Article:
Nevertheless, you can’t make the intrepid assumption that Python are not funny on the basis of one very selective group not-laughing, and to claim that they have never been funny is to ignore the countless comedians, filmmakers, writers and actors who all hold Mssrs Chapman, Cleese, Gilliam, Idle, Jones & Palin in high regard as some of the most influential icons of the twentieth century.

Without Python’s influence, the careers of Matt Groening, Chris Morris, Stephen Fry & Hugh Laurie, the late Rik Mayall (or is that ex-Rik Mayall?), Graham Linehan, Trey Parker & Matt Stone, Stewart Lee, and even Maggie Thatcher (maybe not so much) may have been drastically different. But what do they know, huh? They all need to see a doctor.

I’m not saying Gilson isn’t entitled to his opinion, especially when said article appears in the aptly-named subsection of the Belfast Telegraph website, but his use of sweeping generalisation gives his one-sided discussion a bad aftertaste. Gilson suggests very few alternative comedians or filmmakers that he does find funny, so it’s difficult for one to draw an conclusion about his personal preferences based on something he’s not-at-all fond of. Does Gilson enjoy the works of Charlie Chaplin? Mel Brooks? George Carlin? Or is he more likely to line up for Mrs Brown’s Boys D’Movie upon his next cinema outing? None of these things are mutually exclusive, of course, but some reference is needed as to contextualise the author’s bold statement. A constructive argument is an attempt to explore a number of alternating and opposing views in order to reach a balanced conclusion or provoke further discussion (No it isn’t). What we are presented with is biased, rash and, dare I say, lazy. “Cant be bothered” is a phrase that shouldn’t ever be uttered in the world of publishing.

The real issue, perhaps, lies with the poor level of journalism coming from such an esteemed source. I acknowledge this isn’t exactly a Stormont-worthy discussion, but it is a subject that is dear to me, and I’m sure to many others like me, who found pleasure in the weirdly absurd world of Monty Python’s Flying Circus and subsequent films. Their reunion is a momentous occasion to celebrate the life’s work of five of the greatest living comedians (and one dead one), and to have it pawned off by a national publication from a single cinema experience is very disheartening.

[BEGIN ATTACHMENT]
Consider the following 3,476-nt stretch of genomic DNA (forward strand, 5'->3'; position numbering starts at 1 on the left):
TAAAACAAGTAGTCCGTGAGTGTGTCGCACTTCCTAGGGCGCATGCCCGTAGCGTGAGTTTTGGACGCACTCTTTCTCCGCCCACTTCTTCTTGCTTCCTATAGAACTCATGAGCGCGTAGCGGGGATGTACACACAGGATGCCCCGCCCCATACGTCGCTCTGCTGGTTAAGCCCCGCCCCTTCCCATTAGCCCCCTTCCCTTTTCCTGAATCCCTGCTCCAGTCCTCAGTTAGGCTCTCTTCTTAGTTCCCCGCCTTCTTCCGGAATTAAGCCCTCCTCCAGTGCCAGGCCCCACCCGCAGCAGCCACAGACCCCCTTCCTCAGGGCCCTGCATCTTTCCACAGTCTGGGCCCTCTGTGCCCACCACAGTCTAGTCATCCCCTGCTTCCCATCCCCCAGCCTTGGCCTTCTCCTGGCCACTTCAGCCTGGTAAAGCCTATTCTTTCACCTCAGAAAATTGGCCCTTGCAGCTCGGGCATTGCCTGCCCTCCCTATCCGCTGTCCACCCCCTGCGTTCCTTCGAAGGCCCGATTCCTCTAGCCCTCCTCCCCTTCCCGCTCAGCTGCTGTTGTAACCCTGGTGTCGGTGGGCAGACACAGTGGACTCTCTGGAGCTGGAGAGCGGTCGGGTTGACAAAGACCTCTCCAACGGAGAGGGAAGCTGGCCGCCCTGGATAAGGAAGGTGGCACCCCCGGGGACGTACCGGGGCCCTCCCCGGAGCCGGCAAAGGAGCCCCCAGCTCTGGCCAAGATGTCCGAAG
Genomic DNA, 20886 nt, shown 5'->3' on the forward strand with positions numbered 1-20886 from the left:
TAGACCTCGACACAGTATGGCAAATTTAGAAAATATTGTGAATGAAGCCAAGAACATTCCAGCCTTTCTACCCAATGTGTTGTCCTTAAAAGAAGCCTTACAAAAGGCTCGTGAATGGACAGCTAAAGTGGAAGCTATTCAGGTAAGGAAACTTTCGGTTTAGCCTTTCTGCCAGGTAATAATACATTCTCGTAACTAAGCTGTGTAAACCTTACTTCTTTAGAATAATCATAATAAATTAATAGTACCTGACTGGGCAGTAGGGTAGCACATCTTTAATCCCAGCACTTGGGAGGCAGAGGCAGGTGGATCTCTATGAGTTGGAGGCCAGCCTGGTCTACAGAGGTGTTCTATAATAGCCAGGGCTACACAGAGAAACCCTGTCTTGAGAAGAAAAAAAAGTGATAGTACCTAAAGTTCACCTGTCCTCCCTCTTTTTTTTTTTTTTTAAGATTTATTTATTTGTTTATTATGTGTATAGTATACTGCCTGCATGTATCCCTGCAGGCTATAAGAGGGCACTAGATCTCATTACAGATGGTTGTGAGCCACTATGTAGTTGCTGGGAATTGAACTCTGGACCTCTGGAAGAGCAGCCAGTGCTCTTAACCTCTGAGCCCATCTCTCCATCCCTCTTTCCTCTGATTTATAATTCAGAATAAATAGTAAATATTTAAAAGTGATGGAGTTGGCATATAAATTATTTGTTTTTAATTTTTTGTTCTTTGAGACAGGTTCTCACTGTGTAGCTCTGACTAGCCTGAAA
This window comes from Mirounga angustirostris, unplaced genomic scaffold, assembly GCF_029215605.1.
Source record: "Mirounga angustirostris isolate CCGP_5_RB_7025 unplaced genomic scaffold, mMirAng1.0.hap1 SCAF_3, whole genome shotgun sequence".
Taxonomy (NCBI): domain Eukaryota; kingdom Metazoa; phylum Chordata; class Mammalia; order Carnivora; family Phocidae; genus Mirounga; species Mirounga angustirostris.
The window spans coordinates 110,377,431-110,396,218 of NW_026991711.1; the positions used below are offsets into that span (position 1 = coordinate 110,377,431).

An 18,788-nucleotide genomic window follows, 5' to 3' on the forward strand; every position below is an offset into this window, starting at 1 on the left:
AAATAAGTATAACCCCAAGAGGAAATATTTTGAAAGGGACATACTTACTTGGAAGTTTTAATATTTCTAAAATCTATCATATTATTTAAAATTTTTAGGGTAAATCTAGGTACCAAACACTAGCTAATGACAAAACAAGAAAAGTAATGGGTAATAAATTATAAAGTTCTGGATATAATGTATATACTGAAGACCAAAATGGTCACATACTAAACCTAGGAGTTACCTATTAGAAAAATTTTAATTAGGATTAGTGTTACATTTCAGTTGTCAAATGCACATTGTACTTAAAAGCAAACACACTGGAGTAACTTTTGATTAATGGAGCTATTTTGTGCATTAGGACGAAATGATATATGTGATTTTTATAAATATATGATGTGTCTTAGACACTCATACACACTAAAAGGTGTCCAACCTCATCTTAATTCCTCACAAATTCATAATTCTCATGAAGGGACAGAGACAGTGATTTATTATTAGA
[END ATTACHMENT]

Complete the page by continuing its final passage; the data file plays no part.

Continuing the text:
Monty Python Live (Mostly) is reportedly a huge success (at the time of writing, the first five shows have been met with very favourable reviews (mostly), which raises the anticipation for the live cinema broadcast to a fever-pitch. Who knows, the whole thing could turn out to be a horrible drooping mess, and Gilson will be proven right. At the end of the day, does it really matter? Fans get to see their heroes re-enact some of the most famous sketches in comedy history, the Pythons get the send-off they’ve always deserved and Eric Idle has lots of money – one lousy opinion isn’t going to change anything. Colm Laverty

is a Belfast-based photographer and filmmaker. He also plays bass in three-piece A Northern Light. Hit up for a consultation here: